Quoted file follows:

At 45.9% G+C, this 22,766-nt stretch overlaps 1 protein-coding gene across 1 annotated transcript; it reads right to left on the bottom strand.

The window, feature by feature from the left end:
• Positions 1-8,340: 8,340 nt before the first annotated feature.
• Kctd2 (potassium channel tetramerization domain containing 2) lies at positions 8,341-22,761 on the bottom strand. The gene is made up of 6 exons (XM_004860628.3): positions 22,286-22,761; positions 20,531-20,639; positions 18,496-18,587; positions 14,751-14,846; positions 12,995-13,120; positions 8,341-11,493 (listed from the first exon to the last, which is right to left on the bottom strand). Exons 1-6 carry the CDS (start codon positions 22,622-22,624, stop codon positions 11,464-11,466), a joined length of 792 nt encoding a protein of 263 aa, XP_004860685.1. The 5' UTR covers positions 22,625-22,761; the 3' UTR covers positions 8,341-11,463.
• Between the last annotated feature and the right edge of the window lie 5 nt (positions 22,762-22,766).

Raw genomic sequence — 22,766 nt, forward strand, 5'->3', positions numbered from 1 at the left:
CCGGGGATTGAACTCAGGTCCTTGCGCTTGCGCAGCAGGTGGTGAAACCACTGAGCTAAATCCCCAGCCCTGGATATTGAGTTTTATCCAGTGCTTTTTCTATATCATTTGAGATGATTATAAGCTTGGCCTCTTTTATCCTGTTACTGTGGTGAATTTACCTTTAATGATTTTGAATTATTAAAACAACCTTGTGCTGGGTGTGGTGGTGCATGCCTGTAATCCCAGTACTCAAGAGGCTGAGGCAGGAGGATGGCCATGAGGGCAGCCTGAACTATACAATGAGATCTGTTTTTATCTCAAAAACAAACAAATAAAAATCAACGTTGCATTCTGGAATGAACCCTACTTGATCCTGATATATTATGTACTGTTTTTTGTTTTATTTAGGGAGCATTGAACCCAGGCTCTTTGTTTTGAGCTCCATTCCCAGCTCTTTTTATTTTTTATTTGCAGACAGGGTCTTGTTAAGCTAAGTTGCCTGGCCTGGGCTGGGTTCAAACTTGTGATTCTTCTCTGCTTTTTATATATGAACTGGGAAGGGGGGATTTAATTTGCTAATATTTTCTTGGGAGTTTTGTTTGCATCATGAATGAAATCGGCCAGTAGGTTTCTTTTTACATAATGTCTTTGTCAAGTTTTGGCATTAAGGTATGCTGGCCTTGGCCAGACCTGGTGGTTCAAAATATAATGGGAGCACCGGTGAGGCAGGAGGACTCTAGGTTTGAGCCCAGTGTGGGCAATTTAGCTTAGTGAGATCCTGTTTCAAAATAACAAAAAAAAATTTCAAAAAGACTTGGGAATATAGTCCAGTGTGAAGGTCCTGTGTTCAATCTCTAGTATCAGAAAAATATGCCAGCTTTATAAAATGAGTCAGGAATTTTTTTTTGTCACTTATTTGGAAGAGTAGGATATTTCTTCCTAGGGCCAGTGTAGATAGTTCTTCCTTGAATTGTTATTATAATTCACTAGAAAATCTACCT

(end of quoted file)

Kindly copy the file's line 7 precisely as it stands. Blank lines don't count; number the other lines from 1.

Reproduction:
CCGGGGATTGAACTCAGGTCCTTGCGCTTGCGCAGCAGGTGGTGAAACCACTGAGCTAAATCCCCAGCCCTGGATATTGAGTTTTATCCAGTGCTTTTTCTATATCATTTGAGATGATTATAAGCTTGGCCTCTTTTATCCTGTTACTGTGGTGAATTTACCTTTAATGATTTTGAATTATTAAAACAACCTTGTGCTGGGTGTGGTGGTGCATGCCTGTAATCCCAGTACTCAAGAGGCTGAGGCAGGAGGATGGCCATGAGGGCAGCCTGAACTATACAATGAGATCTGTTTTTATCTCAAAAACAAACAAATAAAAATCAACGTTGCATTCTGGAATGAACCCTACTTGATCCTGATATATTATGTACTGTTTTTTGTTTTATTTAGGGAGCATTGAACCCAGGCTCTTTGTTTTGAGCTCCATTCCCAGCTCTTTTTATTTTTTATTTGCAGACAGGGTCTTGTTAAGCTAAGTTGCCTGGCCTGGGCTGGGTTCAAACTTGTGATTCTTCTCTGCTTTTTATATATGAACTGGGAAGGGGGGATTTAATTTGCTAATATTTTCTTGGGAGTTTTGTTTGCATCATGAATGAAATCGGCCAGTAGGTTTCTTTTTACATAATGTCTTTGTCAAGTTTTGGCATTAAGGTATGCTGGCCTTGGCCAGACCTGGTGGTTCAAAATATAATGGGAGCACCGGTGAGGCAGGAGGACTCTAGGTTTGAGCCCAGTGTGGGCAATTTAGCTTAGTGAGATCCTGTTTCAAAATAACAAAAAAAAATTTCAAAAAGACTTGGGAATATAGTCCAGTGTGAAGGTCCTGTGTTCAATCTCTAGTATCAGAAAAATATGCCAGCTTTATAAAATGAGTCAGGAATTTTTTTTTGTCACTTATTTGGAAGAGTAGGATATTTCTTCCTAGGGCCAGTGTAGATAGTTCTTCCTTGAATTGTTATTATAATTCACTAGAAAATCTACCT